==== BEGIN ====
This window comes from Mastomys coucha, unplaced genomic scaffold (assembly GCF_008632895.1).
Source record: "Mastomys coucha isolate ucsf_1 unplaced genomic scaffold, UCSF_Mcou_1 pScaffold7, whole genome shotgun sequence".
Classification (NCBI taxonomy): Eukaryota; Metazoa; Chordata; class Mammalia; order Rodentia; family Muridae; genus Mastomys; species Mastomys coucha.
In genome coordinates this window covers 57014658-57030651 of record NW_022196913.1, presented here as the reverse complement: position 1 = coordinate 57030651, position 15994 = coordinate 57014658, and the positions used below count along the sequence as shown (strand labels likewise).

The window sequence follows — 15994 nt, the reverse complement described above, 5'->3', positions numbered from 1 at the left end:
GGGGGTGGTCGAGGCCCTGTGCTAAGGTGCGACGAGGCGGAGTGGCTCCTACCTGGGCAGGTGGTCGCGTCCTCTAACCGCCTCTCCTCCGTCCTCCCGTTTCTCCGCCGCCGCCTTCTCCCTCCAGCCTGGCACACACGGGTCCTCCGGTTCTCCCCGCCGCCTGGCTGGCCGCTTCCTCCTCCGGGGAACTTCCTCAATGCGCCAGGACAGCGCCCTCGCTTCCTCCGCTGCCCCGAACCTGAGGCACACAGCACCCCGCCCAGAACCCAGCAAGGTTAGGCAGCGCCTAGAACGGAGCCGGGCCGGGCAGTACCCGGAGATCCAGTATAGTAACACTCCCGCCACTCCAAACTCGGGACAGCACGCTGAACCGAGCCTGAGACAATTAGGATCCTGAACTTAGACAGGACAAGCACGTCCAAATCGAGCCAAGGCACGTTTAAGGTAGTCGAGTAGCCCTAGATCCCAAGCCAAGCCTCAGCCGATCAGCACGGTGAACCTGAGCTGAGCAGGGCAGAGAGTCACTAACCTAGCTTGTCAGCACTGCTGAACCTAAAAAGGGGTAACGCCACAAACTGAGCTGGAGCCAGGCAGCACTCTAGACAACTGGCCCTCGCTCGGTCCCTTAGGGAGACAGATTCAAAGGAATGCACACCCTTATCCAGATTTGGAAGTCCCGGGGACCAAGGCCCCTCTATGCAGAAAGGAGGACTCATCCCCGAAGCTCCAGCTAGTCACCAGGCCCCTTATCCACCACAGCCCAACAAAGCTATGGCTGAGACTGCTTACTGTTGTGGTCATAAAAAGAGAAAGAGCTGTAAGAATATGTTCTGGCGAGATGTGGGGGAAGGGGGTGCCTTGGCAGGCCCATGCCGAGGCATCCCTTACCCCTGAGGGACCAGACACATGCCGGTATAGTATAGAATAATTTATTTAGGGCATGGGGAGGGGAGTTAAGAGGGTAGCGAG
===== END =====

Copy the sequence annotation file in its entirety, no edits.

This window comes from Mastomys coucha, unplaced genomic scaffold (assembly GCF_008632895.1).
Source record: "Mastomys coucha isolate ucsf_1 unplaced genomic scaffold, UCSF_Mcou_1 pScaffold7, whole genome shotgun sequence".
Classification (NCBI taxonomy): Eukaryota; Metazoa; Chordata; class Mammalia; order Rodentia; family Muridae; genus Mastomys; species Mastomys coucha.
In genome coordinates this window covers 57014658-57030651 of record NW_022196913.1, presented here as the reverse complement: position 1 = coordinate 57030651, position 15994 = coordinate 57014658, and the positions used below count along the sequence as shown (strand labels likewise).

The window sequence follows — 15994 nt, the reverse complement described above, 5'->3', positions numbered from 1 at the left end:
GGGGGTGGTCGAGGCCCTGTGCTAAGGTGCGACGAGGCGGAGTGGCTCCTACCTGGGCAGGTGGTCGCGTCCTCTAACCGCCTCTCCTCCGTCCTCCCGTTTCTCCGCCGCCGCCTTCTCCCTCCAGCCTGGCACACACGGGTCCTCCGGTTCTCCCCGCCGCCTGGCTGGCCGCTTCCTCCTCCGGGGAACTTCCTCAATGCGCCAGGACAGCGCCCTCGCTTCCTCCGCTGCCCCGAACCTGAGGCACACAGCACCCCGCCCAGAACCCAGCAAGGTTAGGCAGCGCCTAGAACGGAGCCGGGCCGGGCAGTACCCGGAGATCCAGTATAGTAACACTCCCGCCACTCCAAACTCGGGACAGCACGCTGAACCGAGCCTGAGACAATTAGGATCCTGAACTTAGACAGGACAAGCACGTCCAAATCGAGCCAAGGCACGTTTAAGGTAGTCGAGTAGCCCTAGATCCCAAGCCAAGCCTCAGCCGATCAGCACGGTGAACCTGAGCTGAGCAGGGCAGAGAGTCACTAACCTAGCTTGTCAGCACTGCTGAACCTAAAAAGGGGTAACGCCACAAACTGAGCTGGAGCCAGGCAGCACTCTAGACAACTGGCCCTCGCTCGGTCCCTTAGGGAGACAGATTCAAAGGAATGCACACCCTTATCCAGATTTGGAAGTCCCGGGGACCAAGGCCCCTCTATGCAGAAAGGAGGACTCATCCCCGAAGCTCCAGCTAGTCACCAGGCCCCTTATCCACCACAGCCCAACAAAGCTATGGCTGAGACTGCTTACTGTTGTGGTCATAAAAAGAGAAAGAGCTGTAAGAATATGTTCTGGCGAGATGTGGGGGAAGGGGGTGCCTTGGCAGGCCCATGCCGAGGCATCCCTTACCCCTGAGGGACCAGACACATGCCGGTATAGTATAGAATAATTTATTTAGGGCATGGGGAGGGGAGTTAAGAGGGTAGCGAG